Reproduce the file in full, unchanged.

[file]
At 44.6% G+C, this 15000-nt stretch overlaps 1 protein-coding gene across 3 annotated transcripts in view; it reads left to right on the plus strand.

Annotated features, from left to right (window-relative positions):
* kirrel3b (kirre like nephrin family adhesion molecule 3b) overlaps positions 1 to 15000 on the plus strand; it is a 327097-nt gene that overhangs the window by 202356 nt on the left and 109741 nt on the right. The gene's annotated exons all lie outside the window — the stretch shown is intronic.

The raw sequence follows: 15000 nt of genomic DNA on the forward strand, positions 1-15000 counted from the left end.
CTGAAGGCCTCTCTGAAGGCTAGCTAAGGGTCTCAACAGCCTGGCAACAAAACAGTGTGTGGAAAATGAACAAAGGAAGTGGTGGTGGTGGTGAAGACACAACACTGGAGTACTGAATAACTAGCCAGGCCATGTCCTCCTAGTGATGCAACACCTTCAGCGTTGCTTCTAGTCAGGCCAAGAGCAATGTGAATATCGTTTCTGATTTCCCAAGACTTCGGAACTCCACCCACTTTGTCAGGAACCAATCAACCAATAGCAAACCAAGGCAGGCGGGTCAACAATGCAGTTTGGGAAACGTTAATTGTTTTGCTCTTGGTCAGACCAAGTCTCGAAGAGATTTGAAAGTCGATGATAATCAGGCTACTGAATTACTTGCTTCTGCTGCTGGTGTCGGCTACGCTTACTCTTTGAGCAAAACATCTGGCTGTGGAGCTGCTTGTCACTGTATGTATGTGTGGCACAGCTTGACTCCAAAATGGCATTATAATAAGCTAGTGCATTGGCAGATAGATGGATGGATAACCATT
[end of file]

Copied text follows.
At 44.6% G+C, this 15000-nt stretch overlaps 1 protein-coding gene across 3 annotated transcripts in view; it reads left to right on the plus strand.

Annotated features, from left to right (window-relative positions):
* kirrel3b (kirre like nephrin family adhesion molecule 3b) overlaps positions 1 to 15000 on the plus strand; it is a 327097-nt gene that overhangs the window by 202356 nt on the left and 109741 nt on the right. The gene's annotated exons all lie outside the window — the stretch shown is intronic.

The raw sequence follows: 15000 nt of genomic DNA on the forward strand, positions 1-15000 counted from the left end.
CTGAAGGCCTCTCTGAAGGCTAGCTAAGGGTCTCAACAGCCTGGCAACAAAACAGTGTGTGGAAAATGAACAAAGGAAGTGGTGGTGGTGGTGAAGACACAACACTGGAGTACTGAATAACTAGCCAGGCCATGTCCTCCTAGTGATGCAACACCTTCAGCGTTGCTTCTAGTCAGGCCAAGAGCAATGTGAATATCGTTTCTGATTTCCCAAGACTTCGGAACTCCACCCACTTTGTCAGGAACCAATCAACCAATAGCAAACCAAGGCAGGCGGGTCAACAATGCAGTTTGGGAAACGTTAATTGTTTTGCTCTTGGTCAGACCAAGTCTCGAAGAGATTTGAAAGTCGATGATAATCAGGCTACTGAATTACTTGCTTCTGCTGCTGGTGTCGGCTACGCTTACTCTTTGAGCAAAACATCTGGCTGTGGAGCTGCTTGTCACTGTATGTATGTGTGGCACAGCTTGACTCCAAAATGGCATTATAATAAGCTAGTGCATTGGCAGATAGATGGATGGATAACCATT